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Grade Inflation Meets Course Inflation

Although high schools have been adding rigorous-sounding courses like calculus and Advanced Placement English to the curriculum for at least ten years, according to the most recent National Education Achievement Progress (NAEP) report, 17-year-olds in 2009 scored no higher in reading and math than they did in 1973.

Slapping a difficult-sounding title on a course is apparently as easy as handing out a passing grade to any child with a pulse.

A study of textbooks at Michigan State University analyzed test scores of 13,000 American eighth-graders and compared the content of their math textbooks with what their course titles suggested was actually being taught.

“In about 15 percent of the cases, the textbook covered less advanced areas of math than the course name suggested,” said William H. Schmidt, who led the Michigan research. “The titles didn’t reveal much at all about how advanced the course was.”

Isn’t it time that parents and teachers stopped playing along with the charade that passes for education in too many U. S. schools? Parents need to be clear about what they expect their children to learn. They should not rely entirely on school reports and standardized test scores, but monitor their children’s progress for themselves.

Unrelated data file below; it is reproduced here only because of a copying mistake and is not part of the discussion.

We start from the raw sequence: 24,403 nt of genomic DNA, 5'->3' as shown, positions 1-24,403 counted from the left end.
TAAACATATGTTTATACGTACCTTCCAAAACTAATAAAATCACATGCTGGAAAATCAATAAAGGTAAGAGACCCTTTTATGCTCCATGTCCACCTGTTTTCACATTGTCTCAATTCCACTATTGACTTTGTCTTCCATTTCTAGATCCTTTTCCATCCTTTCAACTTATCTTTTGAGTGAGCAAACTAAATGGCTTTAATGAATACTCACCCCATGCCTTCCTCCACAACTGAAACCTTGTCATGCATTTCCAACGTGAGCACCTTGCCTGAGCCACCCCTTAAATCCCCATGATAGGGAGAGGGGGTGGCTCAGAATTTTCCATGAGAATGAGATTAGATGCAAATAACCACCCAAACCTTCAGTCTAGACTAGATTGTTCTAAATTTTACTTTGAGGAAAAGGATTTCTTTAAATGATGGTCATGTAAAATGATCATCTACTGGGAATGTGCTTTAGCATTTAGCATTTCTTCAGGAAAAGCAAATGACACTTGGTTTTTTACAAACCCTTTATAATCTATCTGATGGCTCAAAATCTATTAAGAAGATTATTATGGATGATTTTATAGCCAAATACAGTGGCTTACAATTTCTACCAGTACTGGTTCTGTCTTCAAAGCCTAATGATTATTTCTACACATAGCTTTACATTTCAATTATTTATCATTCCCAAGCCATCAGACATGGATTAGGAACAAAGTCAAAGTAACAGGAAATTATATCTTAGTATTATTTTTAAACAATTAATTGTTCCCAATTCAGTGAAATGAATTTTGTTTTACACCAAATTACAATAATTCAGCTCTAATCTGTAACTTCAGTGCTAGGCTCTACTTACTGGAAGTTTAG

Parents should not be reassured by being told that a child is performing “at the national average or above.” The national average is abysmal. Even an “average” child should score in the 80th percentile for basic subjects.

Teachers need to grade on the basis of what the child has learned. A grade of C should represent a minimum level of achievement. Children who are habitually absent should be placed in an ungraded environment in which they can be taught in self-contained mini-lessons when they do come to school.

The Grade of D Needs to Indicate More Than a Pulse

Don’t Rely on Letter Grades

Mere Seat-warmers Don’t Deserve a Passing Grade

More Classes Have Advanced Names But Weaker Content

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